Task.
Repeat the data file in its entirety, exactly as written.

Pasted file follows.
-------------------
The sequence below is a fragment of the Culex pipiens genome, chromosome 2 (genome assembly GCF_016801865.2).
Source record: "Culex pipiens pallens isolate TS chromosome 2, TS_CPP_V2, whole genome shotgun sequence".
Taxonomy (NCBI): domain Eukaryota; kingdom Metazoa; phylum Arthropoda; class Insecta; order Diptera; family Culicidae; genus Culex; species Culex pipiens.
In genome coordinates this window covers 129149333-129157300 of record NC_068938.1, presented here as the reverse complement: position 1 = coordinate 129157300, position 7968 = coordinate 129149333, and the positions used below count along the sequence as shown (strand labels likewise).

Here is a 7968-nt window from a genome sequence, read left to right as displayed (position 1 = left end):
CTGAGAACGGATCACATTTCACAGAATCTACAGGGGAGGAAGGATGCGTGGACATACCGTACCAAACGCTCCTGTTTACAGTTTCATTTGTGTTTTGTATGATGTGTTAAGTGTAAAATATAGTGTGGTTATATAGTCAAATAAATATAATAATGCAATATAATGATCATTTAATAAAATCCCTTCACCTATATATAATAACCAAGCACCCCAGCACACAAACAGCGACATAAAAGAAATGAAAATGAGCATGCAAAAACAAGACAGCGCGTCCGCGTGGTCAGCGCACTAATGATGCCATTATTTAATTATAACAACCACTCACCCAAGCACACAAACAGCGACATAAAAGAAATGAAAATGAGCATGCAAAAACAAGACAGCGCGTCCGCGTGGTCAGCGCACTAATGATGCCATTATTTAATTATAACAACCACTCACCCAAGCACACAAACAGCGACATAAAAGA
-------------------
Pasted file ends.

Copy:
The sequence below is a fragment of the Culex pipiens genome, chromosome 2 (genome assembly GCF_016801865.2).
Source record: "Culex pipiens pallens isolate TS chromosome 2, TS_CPP_V2, whole genome shotgun sequence".
Taxonomy (NCBI): domain Eukaryota; kingdom Metazoa; phylum Arthropoda; class Insecta; order Diptera; family Culicidae; genus Culex; species Culex pipiens.
In genome coordinates this window covers 129149333-129157300 of record NC_068938.1, presented here as the reverse complement: position 1 = coordinate 129157300, position 7968 = coordinate 129149333, and the positions used below count along the sequence as shown (strand labels likewise).

Here is a 7968-nt window from a genome sequence, read left to right as displayed (position 1 = left end):
CTGAGAACGGATCACATTTCACAGAATCTACAGGGGAGGAAGGATGCGTGGACATACCGTACCAAACGCTCCTGTTTACAGTTTCATTTGTGTTTTGTATGATGTGTTAAGTGTAAAATATAGTGTGGTTATATAGTCAAATAAATATAATAATGCAATATAATGATCATTTAATAAAATCCCTTCACCTATATATAATAACCAAGCACCCCAGCACACAAACAGCGACATAAAAGAAATGAAAATGAGCATGCAAAAACAAGACAGCGCGTCCGCGTGGTCAGCGCACTAATGATGCCATTATTTAATTATAACAACCACTCACCCAAGCACACAAACAGCGACATAAAAGAAATGAAAATGAGCATGCAAAAACAAGACAGCGCGTCCGCGTGGTCAGCGCACTAATGATGCCATTATTTAATTATAACAACCACTCACCCAAGCACACAAACAGCGACATAAAAGA